SOLAR PHILIPPINES Power Project Holdings, Inc. has entered the renewable energy sector in India with the construction of a 500-megawatt (MW) solar farm, its top official said.
“We already have our first project in India,” Leandro L. Leviste, president of Solar Philippines, told reporters last week, but declined to give details because of the issues faced by his proposed minigrid franchise in the Philippines.
“Ayaw lang namin guluhin ang kuwento (We just don’t want to muddle the story),” he said, when asked to elaborate. “But this year we’ll have around 500 MW of projects in India.”
Mr. Leviste first disclosed in May last year his company’s plan to venture in India, which he described as having a favorable regulatory environment.
Asked about his company’s partner in India, he said: “We don’t do partnerships in India. The beauty of India is the very low barrier to entry to develop grid-connected power projects in solar parks, as what they are called, with land and transmission provided by the government.”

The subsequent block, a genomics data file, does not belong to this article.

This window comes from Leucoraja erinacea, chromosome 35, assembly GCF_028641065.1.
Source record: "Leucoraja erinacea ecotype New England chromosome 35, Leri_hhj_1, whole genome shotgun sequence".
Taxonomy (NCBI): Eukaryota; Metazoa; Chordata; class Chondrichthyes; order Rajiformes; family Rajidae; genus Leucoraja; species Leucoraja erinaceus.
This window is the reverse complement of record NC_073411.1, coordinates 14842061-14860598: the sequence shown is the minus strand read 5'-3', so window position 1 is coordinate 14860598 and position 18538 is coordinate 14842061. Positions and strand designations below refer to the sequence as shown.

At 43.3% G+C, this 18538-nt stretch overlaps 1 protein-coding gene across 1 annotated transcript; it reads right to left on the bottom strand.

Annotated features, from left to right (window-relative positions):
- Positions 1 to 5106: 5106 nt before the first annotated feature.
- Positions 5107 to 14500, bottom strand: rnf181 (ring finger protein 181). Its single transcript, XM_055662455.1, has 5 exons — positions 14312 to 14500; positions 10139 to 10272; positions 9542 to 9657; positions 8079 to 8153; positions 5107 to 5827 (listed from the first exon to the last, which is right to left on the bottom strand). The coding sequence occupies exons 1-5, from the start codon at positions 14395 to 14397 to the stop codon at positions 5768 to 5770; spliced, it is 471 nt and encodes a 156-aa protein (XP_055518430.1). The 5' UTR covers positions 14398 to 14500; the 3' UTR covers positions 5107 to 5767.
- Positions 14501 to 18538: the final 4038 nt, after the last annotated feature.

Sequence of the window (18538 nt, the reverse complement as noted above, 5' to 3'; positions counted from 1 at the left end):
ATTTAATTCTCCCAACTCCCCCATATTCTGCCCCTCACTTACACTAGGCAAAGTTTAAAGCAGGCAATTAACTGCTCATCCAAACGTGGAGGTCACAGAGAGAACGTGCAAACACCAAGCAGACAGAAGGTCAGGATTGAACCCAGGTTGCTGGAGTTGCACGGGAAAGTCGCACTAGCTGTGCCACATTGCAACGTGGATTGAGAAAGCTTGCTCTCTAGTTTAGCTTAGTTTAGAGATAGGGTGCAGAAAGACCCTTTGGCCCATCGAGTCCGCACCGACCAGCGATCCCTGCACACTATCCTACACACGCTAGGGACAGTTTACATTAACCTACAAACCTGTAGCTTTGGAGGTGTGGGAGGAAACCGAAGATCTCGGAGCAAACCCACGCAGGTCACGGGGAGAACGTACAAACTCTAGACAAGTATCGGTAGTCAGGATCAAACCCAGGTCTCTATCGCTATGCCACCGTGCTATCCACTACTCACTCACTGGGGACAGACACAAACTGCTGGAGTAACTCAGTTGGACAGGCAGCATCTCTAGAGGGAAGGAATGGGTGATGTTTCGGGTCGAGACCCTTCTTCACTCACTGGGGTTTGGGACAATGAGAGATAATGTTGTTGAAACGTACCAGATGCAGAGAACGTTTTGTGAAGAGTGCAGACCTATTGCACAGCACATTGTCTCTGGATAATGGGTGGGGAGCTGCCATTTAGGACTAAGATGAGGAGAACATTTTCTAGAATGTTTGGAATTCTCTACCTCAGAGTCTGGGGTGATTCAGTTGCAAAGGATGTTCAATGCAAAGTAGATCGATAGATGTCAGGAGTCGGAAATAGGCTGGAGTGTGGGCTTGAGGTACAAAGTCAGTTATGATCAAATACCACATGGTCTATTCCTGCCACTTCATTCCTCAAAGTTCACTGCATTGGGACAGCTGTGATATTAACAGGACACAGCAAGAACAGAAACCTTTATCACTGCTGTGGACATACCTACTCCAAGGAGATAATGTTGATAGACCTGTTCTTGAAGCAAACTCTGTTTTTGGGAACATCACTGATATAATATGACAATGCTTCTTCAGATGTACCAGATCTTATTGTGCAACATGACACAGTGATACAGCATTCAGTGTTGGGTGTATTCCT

“So any company in the world, with no local ownership condition can come in and bill P2.00 per kilowatt-hour (kWh), and basta P2.00/kWh makakakuha ka ng kontrata (as long as it is P2.00/kWh, you’ll get a contract),” he added.
Mr. Leviste had said the solar power rates in India are in the range of P2 to P3/kWh, although the capacity at stake is in thousands of megawatts. That range compares to the P2.34 per kWh offered by his company to distribution utility Manila Electric Co.
“In the last tenders of India, they awarded more than a thousand megawatts to just one company in one go. So we’re hopeful that by bringing the cost of solar energy down to India levels in the Philippines, we’ll be able to convince utilities and policymakers to unlock that same volume,” he said in a previous interview.
He said every year, India awards around 20,000 MW of solar energy as the country targets to have a solar capacity of 100,000 MW by 2022.
For Solar Philippines, the target capacity in India is dependent on the number of contracts it signs in the Philippines as the balance of what has not been taken up of its solar panels will be filled by the overseas market, Mr. Leviste had said.
In the Philippines, the company has around 300 MW of solar energy, either operating or under construction, he said last year. He expected the number to reach 400 MW end-2018.
The company has a manufacturing plant in Sto. Tomas, Batangas that produced solar panels with an equivalent capacity of 800 MW in 2017. Its target output in 2018 was 2,000 MW. — Victor V. Saulon